Investigators for Major League Baseball created an improvised war room in the commissioner’s Park Avenue offices in Manhattan in recent months, mapping out potential evidence that would tie an anti-aging clinic in Coral Gables, Fla., to the possible use of performance-enhancing drugs by some of baseball’s more prominent players.
But because the investigators could not compel witnesses to talk, they could do nothing more than scrutinize the clinic. As a result, they found themselves mere spectators Tuesday as a weekly Miami newspaper reported that it had obtained medical records from the clinic that tied a half-dozen players — Alex Rodriguez, Melky Cabrera, Gio Gonzalez, Bartolo Colon, Nelson Cruz and Yasmani Grandal — to the use of banned substances like human growth hormone.
The newspaper, Miami New Times, said it had received the records from a former employee of the clinic, which is now closed, and that they included handwritten notations listing various drugs that were reportedly distributed to various players. At least some of those documents were displayed online by the newspaper. However, the documents have not been independently authenticated, and Rodriguez, a New York Yankees slugger, and Gonzalez, a standout pitcher for the Washington Nationals, both issued statements denying they had been patients at the clinic.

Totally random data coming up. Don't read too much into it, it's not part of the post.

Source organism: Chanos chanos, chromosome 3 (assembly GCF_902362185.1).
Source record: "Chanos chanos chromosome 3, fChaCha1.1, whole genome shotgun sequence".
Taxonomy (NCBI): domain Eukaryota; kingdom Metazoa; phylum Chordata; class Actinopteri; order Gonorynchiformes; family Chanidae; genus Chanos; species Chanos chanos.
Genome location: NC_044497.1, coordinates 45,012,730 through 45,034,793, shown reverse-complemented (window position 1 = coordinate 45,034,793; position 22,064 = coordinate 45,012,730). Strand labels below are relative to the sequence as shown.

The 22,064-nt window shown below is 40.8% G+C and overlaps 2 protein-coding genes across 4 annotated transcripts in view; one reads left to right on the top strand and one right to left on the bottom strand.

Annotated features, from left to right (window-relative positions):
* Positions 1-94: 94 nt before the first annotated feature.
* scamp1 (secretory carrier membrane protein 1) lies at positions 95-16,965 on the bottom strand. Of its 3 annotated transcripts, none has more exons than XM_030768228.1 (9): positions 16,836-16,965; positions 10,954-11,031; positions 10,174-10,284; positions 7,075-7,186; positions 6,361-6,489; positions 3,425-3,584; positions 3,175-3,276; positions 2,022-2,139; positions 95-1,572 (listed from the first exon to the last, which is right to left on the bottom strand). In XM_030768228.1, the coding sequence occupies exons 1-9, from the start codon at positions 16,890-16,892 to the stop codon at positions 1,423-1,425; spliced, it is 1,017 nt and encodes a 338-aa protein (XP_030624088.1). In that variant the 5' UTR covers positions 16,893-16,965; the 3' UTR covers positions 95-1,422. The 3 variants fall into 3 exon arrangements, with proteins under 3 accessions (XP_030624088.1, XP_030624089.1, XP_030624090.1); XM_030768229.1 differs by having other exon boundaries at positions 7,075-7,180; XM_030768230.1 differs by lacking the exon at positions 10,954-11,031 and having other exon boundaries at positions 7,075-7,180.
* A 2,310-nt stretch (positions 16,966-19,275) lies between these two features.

Anthony Bosch, the operator of the clinic, known as Biogenesis of America, also issued a statement of denial through his lawyer, saying the Miami New Times article was “filled with inaccuracies, innuendos and misstatements in fact."
“Mr. Bosch vehemently denies the assertions that MLB players such as Alex Rodriguez and Gio Gonzalez were treated or associated with him," the statement added.
But despite the denials, Major League Baseball, long suspicious of the clinic’s actions, will continue to proceed in the belief that the assertions in the article have merit. Two of the players cited — Gonzalez and Cruz, an outfielder for the Texas Rangers — have not previously been linked to performance enhancers. Three others — Colon, who pitches for the Oakland A’s; Cabrera, an outfielder with the Toronto Blue Jays; and Grandal, a catcher with the San Diego Padres — were suspended last year for positive drug tests.